Switching to a Business VOIP Provider From Landlines

Switching to a business VOIP provider from landline service requires some thought. Here are some of the key elements to consider.

Fast Enough Internet Connection

VOIP service depends on a reliable and speedy Internet connection, the type referred to as broadband or high-speed . In addition, your network needs to be capable of handling the increased data flow when you add your phone service to the load generated by computer use. Depending on the set-up you currently have, this may require a system upgrade.

Which Type of VoIP Phone?

VoIP can work through softphones as well as hardware phones. Softphones have increased in reliability and are combined by some businesses with hardware phones, each being used for the purposes for which they are best suited. Examples of softphones are iChat by Apple, Google Talk, and Skype.

Hardware VoIP phones can often be the same phones-corded or cordless-that are used with landlines (sometimes called PSTN or Public Switched Telephone Network phone), allowing a business to convert equipment for continued use in many cases.

Another alternative is phones made for VoIP, which often can not be adapted for analog systems. Dual-modality VoIP phones are made for use with VoIP, and so can be used in any appropriate quickly hotspot, and also with cell towers, as standard cell phones can.

What About the PBX?

It is possible to combine VoIP phones with a local Private Branch Exchange (PBX), if it is compatible, with the VoIP connection being used for the routing of phone calls outside of the internal network. If you are considering this type of service, it is recommended that you seek a VoIP provider who specializes in serving businesses.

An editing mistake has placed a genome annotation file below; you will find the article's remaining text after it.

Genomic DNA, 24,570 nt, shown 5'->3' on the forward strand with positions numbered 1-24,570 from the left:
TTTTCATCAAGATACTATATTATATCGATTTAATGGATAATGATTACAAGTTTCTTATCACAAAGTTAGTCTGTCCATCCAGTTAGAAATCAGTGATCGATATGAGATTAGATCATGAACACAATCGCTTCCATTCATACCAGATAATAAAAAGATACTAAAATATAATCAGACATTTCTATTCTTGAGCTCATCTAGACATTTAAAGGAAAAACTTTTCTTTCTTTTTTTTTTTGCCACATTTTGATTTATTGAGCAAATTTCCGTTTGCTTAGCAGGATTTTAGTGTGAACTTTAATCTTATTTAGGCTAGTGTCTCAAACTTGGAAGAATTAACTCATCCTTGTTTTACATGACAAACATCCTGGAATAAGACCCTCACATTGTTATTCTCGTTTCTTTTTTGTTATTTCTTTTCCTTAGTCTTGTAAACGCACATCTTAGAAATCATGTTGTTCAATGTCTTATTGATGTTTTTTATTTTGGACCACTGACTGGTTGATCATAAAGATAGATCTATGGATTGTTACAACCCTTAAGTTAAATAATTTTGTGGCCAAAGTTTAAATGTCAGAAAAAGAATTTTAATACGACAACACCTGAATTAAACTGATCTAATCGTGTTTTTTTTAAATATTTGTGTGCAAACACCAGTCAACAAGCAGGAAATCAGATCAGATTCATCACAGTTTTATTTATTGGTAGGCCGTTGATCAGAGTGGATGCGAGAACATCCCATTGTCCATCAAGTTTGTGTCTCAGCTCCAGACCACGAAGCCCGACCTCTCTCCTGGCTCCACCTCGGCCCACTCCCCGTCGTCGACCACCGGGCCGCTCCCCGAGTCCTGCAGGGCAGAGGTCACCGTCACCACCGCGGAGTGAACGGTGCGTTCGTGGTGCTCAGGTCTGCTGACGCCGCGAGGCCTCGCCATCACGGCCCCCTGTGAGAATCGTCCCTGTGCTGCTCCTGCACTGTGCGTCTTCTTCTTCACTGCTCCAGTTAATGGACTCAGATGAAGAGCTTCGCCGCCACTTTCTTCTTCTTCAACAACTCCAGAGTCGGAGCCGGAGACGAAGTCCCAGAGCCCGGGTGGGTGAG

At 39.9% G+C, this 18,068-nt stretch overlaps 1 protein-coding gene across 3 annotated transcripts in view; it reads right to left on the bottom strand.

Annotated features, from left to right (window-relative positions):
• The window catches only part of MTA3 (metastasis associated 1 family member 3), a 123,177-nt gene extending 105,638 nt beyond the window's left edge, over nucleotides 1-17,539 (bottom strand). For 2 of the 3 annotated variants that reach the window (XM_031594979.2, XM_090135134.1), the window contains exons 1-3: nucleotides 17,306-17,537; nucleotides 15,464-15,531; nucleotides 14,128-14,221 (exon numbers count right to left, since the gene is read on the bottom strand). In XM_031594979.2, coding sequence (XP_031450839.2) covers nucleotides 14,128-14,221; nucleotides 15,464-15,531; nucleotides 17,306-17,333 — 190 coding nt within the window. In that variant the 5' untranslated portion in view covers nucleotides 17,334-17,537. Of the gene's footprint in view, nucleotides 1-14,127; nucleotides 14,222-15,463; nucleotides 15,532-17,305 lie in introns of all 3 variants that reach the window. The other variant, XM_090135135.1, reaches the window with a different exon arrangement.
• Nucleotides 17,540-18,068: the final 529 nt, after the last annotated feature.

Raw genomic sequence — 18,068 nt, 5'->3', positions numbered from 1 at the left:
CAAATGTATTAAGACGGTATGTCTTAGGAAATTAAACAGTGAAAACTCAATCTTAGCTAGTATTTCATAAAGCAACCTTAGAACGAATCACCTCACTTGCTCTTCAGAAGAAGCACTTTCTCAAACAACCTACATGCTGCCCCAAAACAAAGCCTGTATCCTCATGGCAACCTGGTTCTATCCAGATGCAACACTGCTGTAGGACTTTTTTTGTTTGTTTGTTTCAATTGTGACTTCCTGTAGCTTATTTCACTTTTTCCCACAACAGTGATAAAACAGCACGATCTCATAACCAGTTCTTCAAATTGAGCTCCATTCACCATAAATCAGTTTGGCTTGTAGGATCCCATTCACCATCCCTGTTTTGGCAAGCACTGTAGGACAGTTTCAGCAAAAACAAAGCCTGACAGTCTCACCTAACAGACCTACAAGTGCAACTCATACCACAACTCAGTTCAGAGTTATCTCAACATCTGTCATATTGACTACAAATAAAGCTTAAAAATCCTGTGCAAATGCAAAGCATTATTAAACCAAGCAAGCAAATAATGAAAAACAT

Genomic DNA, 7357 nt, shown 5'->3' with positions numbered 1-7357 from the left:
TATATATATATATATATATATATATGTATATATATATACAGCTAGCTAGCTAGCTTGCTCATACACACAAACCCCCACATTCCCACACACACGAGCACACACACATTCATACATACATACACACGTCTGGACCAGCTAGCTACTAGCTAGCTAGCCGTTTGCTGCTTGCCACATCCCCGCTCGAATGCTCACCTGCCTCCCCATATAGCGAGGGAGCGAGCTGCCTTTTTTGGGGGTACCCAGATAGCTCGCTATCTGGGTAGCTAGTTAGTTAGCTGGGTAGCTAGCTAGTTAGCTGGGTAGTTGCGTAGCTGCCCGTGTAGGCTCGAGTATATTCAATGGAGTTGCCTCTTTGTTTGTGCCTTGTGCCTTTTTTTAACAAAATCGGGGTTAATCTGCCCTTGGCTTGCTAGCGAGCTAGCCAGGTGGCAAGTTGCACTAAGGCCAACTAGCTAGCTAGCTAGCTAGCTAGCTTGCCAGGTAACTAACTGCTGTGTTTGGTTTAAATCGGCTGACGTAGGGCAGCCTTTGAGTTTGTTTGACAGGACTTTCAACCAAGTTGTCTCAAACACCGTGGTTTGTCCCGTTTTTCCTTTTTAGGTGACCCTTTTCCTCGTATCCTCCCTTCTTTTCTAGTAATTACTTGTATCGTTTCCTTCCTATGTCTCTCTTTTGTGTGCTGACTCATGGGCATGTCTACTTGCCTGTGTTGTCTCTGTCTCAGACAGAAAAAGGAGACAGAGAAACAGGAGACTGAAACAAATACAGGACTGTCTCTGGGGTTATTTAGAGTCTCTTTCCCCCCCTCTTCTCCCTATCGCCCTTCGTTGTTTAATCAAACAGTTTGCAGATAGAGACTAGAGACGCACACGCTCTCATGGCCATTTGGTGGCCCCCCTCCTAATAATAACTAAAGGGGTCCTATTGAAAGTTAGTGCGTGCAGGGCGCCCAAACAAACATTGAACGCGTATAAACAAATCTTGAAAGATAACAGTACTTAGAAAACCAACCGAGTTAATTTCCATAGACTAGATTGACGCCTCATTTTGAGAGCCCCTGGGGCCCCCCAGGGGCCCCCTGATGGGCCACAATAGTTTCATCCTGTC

New Possibilities

VoIP allows you to do things you might not have been able to previously. One example is using a single phone for all your phone numbers so that you never unintentionally miss a call. In fact, the very term "all your phone numbers" can take on new meaning because VoIP makes it possible to have local numbers in the US and local international numbers, as well as vanity numbers.

Another possibility is routing incoming calls so that they are redirected to a live person if the intended recipient is unavailable to avoid having your customers getting busy signals.

At least one VoIP service has an ATA (Analog Telephone Adapter) that allows a single phone line to be split so that a second call can be received on the line even when a prior call is still in progress, and a second call can be made on the line, even when another call is already in progress.

Because VoIP providers offer businesses a range of new opportunities in addition to the cost saving that usually companies switching to VoIP, it is worth investigating a variety of VoIP service providers before choosing one.